According to one expert, these are ‘dangerous times’ for the monarchy.
Could Elizabeth and her dysfunctional family finally be in real danger of losing the respect of their long-suffering subjects?
With the Queen and Duke in their nineties, and the prospect of King Charles a hard sell after the death of Saint Diana, the institution has promised to slim down as it eases into the 21st century, with William and Harry promising us they will make royalty ‘relevant’.
That task has just been made far more difficult for two reasons.
The sex scandal surrounding Prince Andrew is refusing to go away, and it turns out that viewers of the latest highly imaginative series of The Crown think they are watching real events and conversations.
Emily Maitlis interviews the Duke of York, Prince Andrew on his relationship with the late convicted sex offender Jeffrey Epstein on Newsnight
The combination of a real-life scandal coinciding with a clever work of fiction could be dealing the Monarchy a killer blow.
Why not just be done with it and replace them with far cheaper actors?
The job of being a real king or Queen is plainly ludicrous in the modern world, but traditionalists argue it’s a useful way of keeping politicians and the church in check.
The real Crown is a luxury for a country with a huge debt, whose politicians all say they want to borrow more. Monarchy costs almost as much as a series of the Crown each year.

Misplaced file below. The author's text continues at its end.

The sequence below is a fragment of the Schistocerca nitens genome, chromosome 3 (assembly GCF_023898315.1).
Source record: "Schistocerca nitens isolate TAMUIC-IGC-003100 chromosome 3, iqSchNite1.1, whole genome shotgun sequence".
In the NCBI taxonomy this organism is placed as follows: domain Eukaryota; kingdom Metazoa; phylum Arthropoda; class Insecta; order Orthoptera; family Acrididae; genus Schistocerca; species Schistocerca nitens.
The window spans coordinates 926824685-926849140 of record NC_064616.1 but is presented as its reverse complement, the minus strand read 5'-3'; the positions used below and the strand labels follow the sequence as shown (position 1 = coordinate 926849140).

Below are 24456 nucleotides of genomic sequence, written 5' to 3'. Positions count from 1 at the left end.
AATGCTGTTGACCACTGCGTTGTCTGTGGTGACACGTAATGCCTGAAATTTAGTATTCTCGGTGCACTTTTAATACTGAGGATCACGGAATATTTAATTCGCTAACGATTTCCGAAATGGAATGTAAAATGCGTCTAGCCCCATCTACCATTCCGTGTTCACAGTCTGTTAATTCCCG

But it’s claimed they’re value for money – tourists love the palaces, the clothes, the soldiers and of course the Queen herself.
The pomp and ceremony surrounding state occasions makes ordinary Brits feel important, at a time when we are dumping ourselves out of Europe, and facing competing with Norway, Canada, Zambia and co for trade deals and markets for our wares.
Viewers of the latest highly imaginative series of The Crown think they are watching real events and conversations, writes Janet Street-Porter. Pictured: Olivia Colman plays Queen Elizabeth in the latest series of The Crown
In world rankings, it looks like we’re going to sink effortlessly from the Premier league to Division Two. So if we keep a monarch, does that make us a bit special?
Fans say the Royals make us feel proud of our nationality, our history and our whackiness – look at the bonkers costumes they wore to make Prince Charles the Prince of Wales.
But we need them to be distant, unapproachable, operating on another level to common folk. We don’t want to know what toilet paper they use, what silly names they call each other (as in the Crown), and whether the Queen ever does the washing up.
The Monarch must be on show, like a performing dog, and open schools, factories and bridges when required, always wearing exotic uniforms, big hats, yards of medals and great jewellery.
The more we know about the royals – the less we respect them. And from the moment Andrew had to answer a question on prime time television about whether he had sex with a teenage girl, everything changed.
Could Elizabeth and her dysfunctional family finally be in real danger of losing the respect of their long-suffering subjects? Asks Janet Street-Porter
We’ve reach the point where it’s hard to tell the difference between the highly crafted historical myth of The Crown on Netflix and the jaw-dropping current reality.
Here’s a Prince who ‘doesn’t sweat’ and ‘doesn’t go to parties’ even though there are hundreds of photographs proving he’s got a very selective memory.
Meanwhile, on Netflix Princess Margaret is drunkenly dancing with President Johnson, while the Queen is flirting with her racing manager – who would have thought?